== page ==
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  • Writer's pictureVrinda Sehgal

Trade Variants Of Existing Design May Not Be Sufficient To Claim New Design Protection

Recently in the case of Philips Lighting Holding B.V. v. Jai Prakash Agarwal And Anr.[1], the Delhi High Court refused to grant an interim injunction in favor of the Plaintiff with regards to their claim on design infringement and passing off.

The Plaintiff is a leading manufacturer and seller of energy efficient lighting products, systems, and services such as home lighting, stage lighting, studio lighting, etc. The Plaintiff also claims to have developed several innovative lighting solutions with Light Emitting Diodes (“L.E.Ds”) at the forefront. The Plaintiff filed the present suit claiming protection of its registered design rights in its “T-shaped LED Bulb” (referred to as the “T-Bulb”). They further claimed that the Defendants were attempting to pass off their goods as the Plaintiff’s.

The Plaintiff claimed that the novelty in its design is related to its unique “T-Shape” and “plug and play format” and the fact that these bulbs do not have any holders on the side. The Plaintiff further alleged that this unique shape allows its T-Bulbs to provide better focus lighting. The Plaintiff further claimed that it is the original equipment manufacturer (“O.E.M”) for several lighting companies in India which procure the T-Bulb from them and sell the same under their trademarks/brand names subject to a license or a fee.

In light of the above, the Plaintiff sought an injunction stating that the Defendants’ products were copies of the T-Bulb hence infringing their registered design rights. Further, the Plaintiff claimed passing off based on a deceptively similar look, feel, and trade dress of the Defendants’ products.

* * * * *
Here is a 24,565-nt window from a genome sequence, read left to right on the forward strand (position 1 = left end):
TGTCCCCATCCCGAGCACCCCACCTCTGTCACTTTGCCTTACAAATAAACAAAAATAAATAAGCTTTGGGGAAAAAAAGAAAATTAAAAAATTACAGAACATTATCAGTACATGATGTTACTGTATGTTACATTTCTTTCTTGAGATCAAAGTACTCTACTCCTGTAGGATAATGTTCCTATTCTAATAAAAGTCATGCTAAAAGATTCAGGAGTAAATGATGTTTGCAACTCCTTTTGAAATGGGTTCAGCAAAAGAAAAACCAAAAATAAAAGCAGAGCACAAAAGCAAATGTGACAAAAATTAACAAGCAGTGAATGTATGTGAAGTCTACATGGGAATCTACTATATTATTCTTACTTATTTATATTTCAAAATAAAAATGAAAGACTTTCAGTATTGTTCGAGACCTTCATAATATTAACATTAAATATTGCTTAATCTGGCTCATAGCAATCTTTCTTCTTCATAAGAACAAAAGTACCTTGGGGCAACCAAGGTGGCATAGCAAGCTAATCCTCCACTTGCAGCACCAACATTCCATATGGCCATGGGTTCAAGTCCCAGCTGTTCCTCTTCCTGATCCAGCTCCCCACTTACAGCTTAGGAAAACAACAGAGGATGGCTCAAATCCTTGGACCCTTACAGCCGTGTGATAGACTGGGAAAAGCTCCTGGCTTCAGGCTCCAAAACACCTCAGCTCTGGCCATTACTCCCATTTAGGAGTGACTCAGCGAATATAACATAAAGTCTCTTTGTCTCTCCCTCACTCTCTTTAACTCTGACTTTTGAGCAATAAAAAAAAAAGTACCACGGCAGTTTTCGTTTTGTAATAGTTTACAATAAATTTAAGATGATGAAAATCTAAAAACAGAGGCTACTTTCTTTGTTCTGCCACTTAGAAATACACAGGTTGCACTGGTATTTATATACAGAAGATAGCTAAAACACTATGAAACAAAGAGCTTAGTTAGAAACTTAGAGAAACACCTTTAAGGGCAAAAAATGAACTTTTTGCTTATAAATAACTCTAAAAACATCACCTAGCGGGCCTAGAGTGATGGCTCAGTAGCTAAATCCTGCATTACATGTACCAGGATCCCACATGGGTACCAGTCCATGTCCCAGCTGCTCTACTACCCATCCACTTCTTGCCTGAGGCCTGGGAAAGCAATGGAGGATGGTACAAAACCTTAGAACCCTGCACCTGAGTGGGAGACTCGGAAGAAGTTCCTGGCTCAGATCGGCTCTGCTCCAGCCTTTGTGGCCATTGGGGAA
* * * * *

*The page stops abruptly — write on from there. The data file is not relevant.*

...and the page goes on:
On the other hand, the Defendant argued that the Plaintiff’s design registration itself is liable to be canceled on the basis of similar design registrations in India even before the Plaintiff’s registration. It is pertinent to note that the Plaintiff claimed priority registration in lieu of its EUIPO registration made in 2015. However, the Defendants contended that the actual date of registration of the EUIPO design was 8th May, 2017 and not 8th May 2015 and the Plaintiff has claimed the wrong priority date with mala fide intentions.


The Court observed that the designs of the T-Bulb of the Plaintiff and those of the Defendants were “similar, if not identical”.

The court also noted that the date of registration claimed by the Plaintiff in the plaint was a mere typographical error and was not sufficient enough to disentitle them to protection. However, despite this, the Court stated that the Plaintiff had failed to make out a prima facie case in its favor. It was observed that the Defendants were prima facie able to show other design registrations keeping the 2017 registration date in mind.

The Court stated that, “the test to determine if the design is “new‟ or “original‟ inter-alia is to determine and exclude ordinary trade variants into an old design. A design identical with or even materially similar to the relevant design should not have been published or registered previously. A slight trivial or infinitesimal variation from the pre-existing design shall disqualify the relevant design for registration. The change introduced should be substantial.” Applying this test to the present case, the Court found that the Plaintiff’s design is merely a trade variant of an already registered and existing design, as cited by the Defendants.

The Court also concluded that “publication” is a question of fact based on evidence. The mere existence of a design on record in a convention country may not amount to prior publication on its own.

Furthermore, with regards to the claim of passing off, the court stated that the Plaintiff had failed to make out a prima facie case in its favor even under trademark law. The Court explained that the Plaintiff itself had pleaded that several lighting companies in India were using the Plaintiff as an O.E.M and selling their products under their own trademarks and brand names. Therefore, the Court stated that “the design itself cannot be enough to attribute a connection of the product with the plaintiff for it to maintain a claim of passing off.” In addition, the Court also explained that the Plaintiff had failed to meet the trinity test for passing off since it could not prove the other two elements; balance of convenience and irreparable harm.


Therefore, refusing to grant an interim injunction in favor of the Plaintiff on the grounds of design infringement or passing off, the Delhi High Court has shed clarity on a claim for design infringement. It has clearly been established that a mere trade variant to an existing design may not be sufficient to establish protection under design law.

For any queries, you may reach out to Ms. Vrinda Sehgal at


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